So to last Friday, and the FIA’s bombshell announcement. Ferrari customers Sauber and Haas have kept low profiles, but one wonders how they feel given that regulations demand engine parity between teams using a common supplier, and they clearly did not benefit from the same ‘tweaks’.

But the contingent of seven non-Ferrari teams went absolutely ballistic as the sporting and commercial ramifications hit home. As we will see, however, while there are seven teams, there are seven different agendas.

According to one team boss, Mercedes Motorsport CEO Toto Wolff corralled the seven non-Ferrari teams via a conference call on Sunday during which the decision was taken to voice their collective objections to the secret settlement struck between the FIA and Ferrari. The vexed teams had first voiced their concerns about Ferrari’s performance gains as far back as August.

“Had the FIA investigated Ferrari off their own bat, then a secret deal could possibly – I stress possibly – be acceptable,” said the team boss, speaking on condition of anonymity due to the sensitivity of the matter. “But we teams pushed and pushed for clarity, then we’re all left out of the detail.”

Jean Todt, Chase Carey, Monaco, 2019
Todt and Carey are under pressure from Ferrari’s rivals
During the teams’ conference call consensus was reached to issue a robustly-worded collective statement in which all teams record “their strongest objections to the settlement”, and their intention to “to pursue full and proper disclosure in this matter” and that they “reserve our rights to seek legal redress.”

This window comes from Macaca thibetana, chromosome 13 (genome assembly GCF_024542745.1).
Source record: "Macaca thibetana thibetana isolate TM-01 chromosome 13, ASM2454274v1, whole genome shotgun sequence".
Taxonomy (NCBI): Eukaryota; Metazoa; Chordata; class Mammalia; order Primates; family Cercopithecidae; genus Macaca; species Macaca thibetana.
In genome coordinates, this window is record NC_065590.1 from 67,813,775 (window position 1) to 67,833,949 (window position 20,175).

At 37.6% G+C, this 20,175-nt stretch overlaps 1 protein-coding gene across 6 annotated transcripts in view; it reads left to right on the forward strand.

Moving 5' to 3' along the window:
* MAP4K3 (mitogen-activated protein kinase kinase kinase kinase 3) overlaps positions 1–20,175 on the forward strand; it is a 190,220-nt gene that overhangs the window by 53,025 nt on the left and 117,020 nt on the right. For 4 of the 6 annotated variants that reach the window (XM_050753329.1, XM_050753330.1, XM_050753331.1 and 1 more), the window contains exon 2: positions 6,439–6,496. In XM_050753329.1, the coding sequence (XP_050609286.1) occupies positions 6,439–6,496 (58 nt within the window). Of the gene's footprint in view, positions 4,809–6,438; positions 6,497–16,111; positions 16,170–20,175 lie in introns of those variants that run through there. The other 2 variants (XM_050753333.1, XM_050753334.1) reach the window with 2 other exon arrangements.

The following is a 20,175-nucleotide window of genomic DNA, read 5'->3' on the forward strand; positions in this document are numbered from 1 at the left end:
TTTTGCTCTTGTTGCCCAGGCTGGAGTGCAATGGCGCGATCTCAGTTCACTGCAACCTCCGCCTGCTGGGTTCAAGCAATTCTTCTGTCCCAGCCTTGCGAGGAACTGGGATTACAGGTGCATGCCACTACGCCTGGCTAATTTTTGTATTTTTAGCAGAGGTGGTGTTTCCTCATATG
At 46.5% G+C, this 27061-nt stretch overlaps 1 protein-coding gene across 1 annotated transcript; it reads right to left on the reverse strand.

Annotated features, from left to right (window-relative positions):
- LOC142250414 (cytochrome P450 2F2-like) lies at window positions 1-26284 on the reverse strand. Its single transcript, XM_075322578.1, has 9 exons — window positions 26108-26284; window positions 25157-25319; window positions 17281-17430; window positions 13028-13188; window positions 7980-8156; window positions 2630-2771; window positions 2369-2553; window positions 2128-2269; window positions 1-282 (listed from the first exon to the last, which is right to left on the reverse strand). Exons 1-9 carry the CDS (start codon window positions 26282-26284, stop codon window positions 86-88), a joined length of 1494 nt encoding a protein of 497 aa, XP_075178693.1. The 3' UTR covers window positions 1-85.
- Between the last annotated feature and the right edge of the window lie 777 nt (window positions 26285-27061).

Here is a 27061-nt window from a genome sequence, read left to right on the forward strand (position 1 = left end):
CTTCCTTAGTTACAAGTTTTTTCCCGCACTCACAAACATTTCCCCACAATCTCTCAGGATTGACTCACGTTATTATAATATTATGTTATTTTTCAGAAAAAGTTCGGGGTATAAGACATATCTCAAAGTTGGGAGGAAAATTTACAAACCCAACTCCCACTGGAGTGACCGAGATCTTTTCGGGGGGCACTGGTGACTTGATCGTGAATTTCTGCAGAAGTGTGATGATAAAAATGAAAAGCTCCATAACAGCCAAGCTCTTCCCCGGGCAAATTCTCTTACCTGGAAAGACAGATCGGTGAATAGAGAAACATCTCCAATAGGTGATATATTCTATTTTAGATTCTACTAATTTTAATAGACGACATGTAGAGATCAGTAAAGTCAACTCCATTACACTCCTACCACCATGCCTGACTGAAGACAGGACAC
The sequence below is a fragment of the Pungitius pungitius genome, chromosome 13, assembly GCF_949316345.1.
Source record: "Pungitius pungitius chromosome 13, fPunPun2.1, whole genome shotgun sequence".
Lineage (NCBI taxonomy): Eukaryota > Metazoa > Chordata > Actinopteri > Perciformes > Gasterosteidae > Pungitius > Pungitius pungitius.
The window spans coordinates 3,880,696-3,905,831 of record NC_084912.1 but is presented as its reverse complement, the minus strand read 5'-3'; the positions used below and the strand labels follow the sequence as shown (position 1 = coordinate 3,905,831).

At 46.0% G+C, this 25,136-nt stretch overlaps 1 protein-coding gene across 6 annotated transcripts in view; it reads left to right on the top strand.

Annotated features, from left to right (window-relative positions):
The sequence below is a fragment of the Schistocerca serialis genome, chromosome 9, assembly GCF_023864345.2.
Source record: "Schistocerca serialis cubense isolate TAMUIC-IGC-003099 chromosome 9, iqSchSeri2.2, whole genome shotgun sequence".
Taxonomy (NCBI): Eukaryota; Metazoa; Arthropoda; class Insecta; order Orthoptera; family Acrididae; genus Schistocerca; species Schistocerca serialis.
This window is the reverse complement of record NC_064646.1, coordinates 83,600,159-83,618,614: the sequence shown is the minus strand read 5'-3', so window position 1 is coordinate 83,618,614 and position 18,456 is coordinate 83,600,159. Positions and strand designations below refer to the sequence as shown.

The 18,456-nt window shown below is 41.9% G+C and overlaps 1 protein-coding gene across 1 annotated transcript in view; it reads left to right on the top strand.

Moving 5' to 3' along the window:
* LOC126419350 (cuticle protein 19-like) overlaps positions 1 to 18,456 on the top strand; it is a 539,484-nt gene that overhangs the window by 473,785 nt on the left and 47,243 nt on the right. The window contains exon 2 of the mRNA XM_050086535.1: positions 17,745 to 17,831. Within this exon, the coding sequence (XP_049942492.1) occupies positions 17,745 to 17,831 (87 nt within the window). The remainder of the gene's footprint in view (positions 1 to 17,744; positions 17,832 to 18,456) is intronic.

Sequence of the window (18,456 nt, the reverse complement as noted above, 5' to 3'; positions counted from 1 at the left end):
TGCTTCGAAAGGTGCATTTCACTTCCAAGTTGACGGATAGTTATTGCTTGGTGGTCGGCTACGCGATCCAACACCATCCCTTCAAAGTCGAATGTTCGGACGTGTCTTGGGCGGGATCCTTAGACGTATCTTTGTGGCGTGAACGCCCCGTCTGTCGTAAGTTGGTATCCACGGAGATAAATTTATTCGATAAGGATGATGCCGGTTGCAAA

In addition, it was decided to address a joint letter to FIA president Jean Todt and chairman and CEO of F1 Chase Carey, in which “over 30 questions were addressed to them”. A source stated that “we demanded direct answers from the FIA to some pretty hard-hitting question about the deal, and questioned (F1 commercial rights holder) Liberty’s as to its role in the matter.”

While the contents of the letter remain confidential, RaceFans understands questions put to the FIA included ‘Did new evidence come to light?’, ‘Who led the investigation?’, ‘When was the investigation completed?’, ‘What was the scope of the investigation?’, ‘Why the need for secrecy?’, ‘What were the exact findings?’ and crucially: ‘Could the results of the 2019 championships be overturned?’

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Carey was in turn asked what the role and involvement of F1 had been, whether F1 believed that the matter had been handled correctly, whether the company had faith in the regulator – and whether the FIA is a fit and proper regulator – and why the prize pot should not be redistributed in view of the fact that Ferrari had not been able to prove that its car complied with the regulations at all times.

Ferrari will have received round $200 million in prize monies from F1 last year. Imagine the windfalls for the other nine should the Scuderia be forced to forfeit its income, as McLaren was after being found guilty of cheating in the ‘Spygate’ case of 2007. The potential legal ramifications lawsuits for the New York Stock Exchange-listed company (RACE) would not necessarily end there.